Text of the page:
Clean and Sanitize to Stop Foodborne Illness


Cleaning a restaurant kitchen and its equipment can be a very time-consuming and difficult job. There are so many areas of a kitchen that need cleaning and at different frequencies. An ice machine, for example, won’t need to be cleaned as often as a deli slicer.

Cleaning and sanitizing are necessary for preventing the growth of harmful pathogens that can lead to foodborne illness. There are many outbreaks large and small tracked back to dirty equipment. Here are a few:

Cleaning Schedules

It’s important to set up cleaning schedules. Schedules should be made for monthly, weekly, and daily cleaning. The time period it takes for areas to accumulate food debris to sight and touch should determine how often something is cleaned. Here are some schedule examples:

  • Monthly: Hoods, ice machines, dry storage wire shelves
  • Weekly: Cooking grills, fryers, floors in low-traffic areas
  • Daily: All equipment on the line, including floors and shelves
  • Every 4 hours: working utensils, cutting boards, deli slicers, food-contact surfaces

What the FDA Food Code Requires

Let’s look at the food code. Section 4-6 goes into great detail about cleaning frequencies and standards of cleanliness. Section 4-6 begins like this:

4-601.11 Equipment, Food-Contact Surfaces, Nonfood-Contact Surfaces, and Utensils.

(A) Equipment food-contact surfaces and utensils shall be clean to sight and touch.

(B) The food-contact surfaces of cooking equipment and pans shall be kept free of encrusted grease deposits and other soil accumulations.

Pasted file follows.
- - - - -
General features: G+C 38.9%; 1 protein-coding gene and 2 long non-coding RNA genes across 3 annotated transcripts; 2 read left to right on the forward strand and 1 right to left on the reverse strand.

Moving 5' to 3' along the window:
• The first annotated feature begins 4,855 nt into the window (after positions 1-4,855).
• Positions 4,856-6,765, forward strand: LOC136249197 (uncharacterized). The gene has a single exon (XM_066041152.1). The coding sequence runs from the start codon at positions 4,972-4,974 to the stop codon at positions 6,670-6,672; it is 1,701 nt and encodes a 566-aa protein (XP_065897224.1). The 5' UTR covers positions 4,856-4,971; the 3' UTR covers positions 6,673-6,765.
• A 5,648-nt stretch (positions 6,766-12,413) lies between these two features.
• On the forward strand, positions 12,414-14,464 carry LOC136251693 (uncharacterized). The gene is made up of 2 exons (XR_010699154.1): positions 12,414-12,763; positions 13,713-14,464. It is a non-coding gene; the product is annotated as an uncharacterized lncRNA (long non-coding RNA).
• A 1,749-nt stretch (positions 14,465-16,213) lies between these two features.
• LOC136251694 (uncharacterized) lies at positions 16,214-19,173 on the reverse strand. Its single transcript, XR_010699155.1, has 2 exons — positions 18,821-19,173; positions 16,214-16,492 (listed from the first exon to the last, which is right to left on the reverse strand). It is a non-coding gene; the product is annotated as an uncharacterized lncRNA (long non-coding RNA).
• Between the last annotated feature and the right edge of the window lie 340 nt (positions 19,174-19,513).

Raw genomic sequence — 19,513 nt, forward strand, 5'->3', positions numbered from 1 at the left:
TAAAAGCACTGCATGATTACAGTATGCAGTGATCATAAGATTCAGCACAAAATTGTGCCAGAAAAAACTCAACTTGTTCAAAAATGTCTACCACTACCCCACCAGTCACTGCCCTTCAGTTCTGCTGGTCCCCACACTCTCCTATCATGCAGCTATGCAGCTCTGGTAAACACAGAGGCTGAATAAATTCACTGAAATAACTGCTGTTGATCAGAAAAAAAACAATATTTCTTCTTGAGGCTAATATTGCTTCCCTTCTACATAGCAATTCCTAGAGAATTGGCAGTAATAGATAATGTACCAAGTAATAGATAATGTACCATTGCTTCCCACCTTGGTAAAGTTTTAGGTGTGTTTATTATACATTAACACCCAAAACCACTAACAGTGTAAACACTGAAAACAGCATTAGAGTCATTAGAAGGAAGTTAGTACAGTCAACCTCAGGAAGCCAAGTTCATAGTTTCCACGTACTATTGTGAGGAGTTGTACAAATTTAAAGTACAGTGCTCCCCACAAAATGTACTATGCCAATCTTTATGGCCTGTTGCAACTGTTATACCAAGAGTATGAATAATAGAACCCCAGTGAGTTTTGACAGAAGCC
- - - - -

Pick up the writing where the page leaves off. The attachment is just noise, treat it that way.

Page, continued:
(C) Nonfood-contact surfaces of equipment shall be kept free of an accumulation of dust, dirt, food residue, and other debris.

Some key words we see here are “clean to sight and touch” and “free of an accumulation of dust, dirt, food residue.” When trying to determine when something should be cleaned, follow this standard.

Every part of a kitchen should be looked at. Commonly missed areas are the insides of unit door handles, the ceilings and shoots of ice machines, and the floor behind cooking equipment.

To read more on cleaning and sanitizing equipment in section 4-6 of the food code, go here:

2009 FDA Food Code: Cleaning of Equipment and Utensils

Cleaning vs. Sanitizing

What’s the difference between cleaning and sanitizing? Cleaning is merely removing dirt or soiled debris, but sanitizing is actually using heat or chemicals to reduce the number of disease-causing organisms on clean equipment. Based on these definitions, equipment must be cleaned first and then sanitized. This should be done with dish machines, sanitizer towels, and 3-compartment sinks.

Effective Sanitizers

Quaternary ammonia: This is very popular, but it loses its effectiveness quickly and it’s expensive. Also, quaternary ammonia has been found to not be effective against killing norovirus. The recommended amount is 200–400 ppm.

Chlorine: This is the most common sanitizer. Chlorine kills just about anything and lasts longer than quaternary ammonia. The recommended amount is 50–100 ppm.

Heat: Many mechanical dishwashers use high-temperature water to sanitize equipment. The actual contact temperature needs to reach at least 160 degrees Fahrenheit to be effective.

There are others such as iodine, but they aren’t widely used and not recommended. Find more information on sanitizers here: Cleaning & Sanitizing the Kitchen.

It’s important to understand that both cleaning and sanitizing are important, with the cleaning always done first. Cleaning schedules should be made for every area of a kitchen and all pieces of equipment in order to prevent the spread of illness-causing organisms. Make sure you are using an effective sanitizer and it’s kept at the proper concentration.

For more information on cleaning and sanitizing, read the 2009 Food Code or contact me at

Speak Your Mind


This site uses Akismet to reduce spam. Learn how your comment data is processed.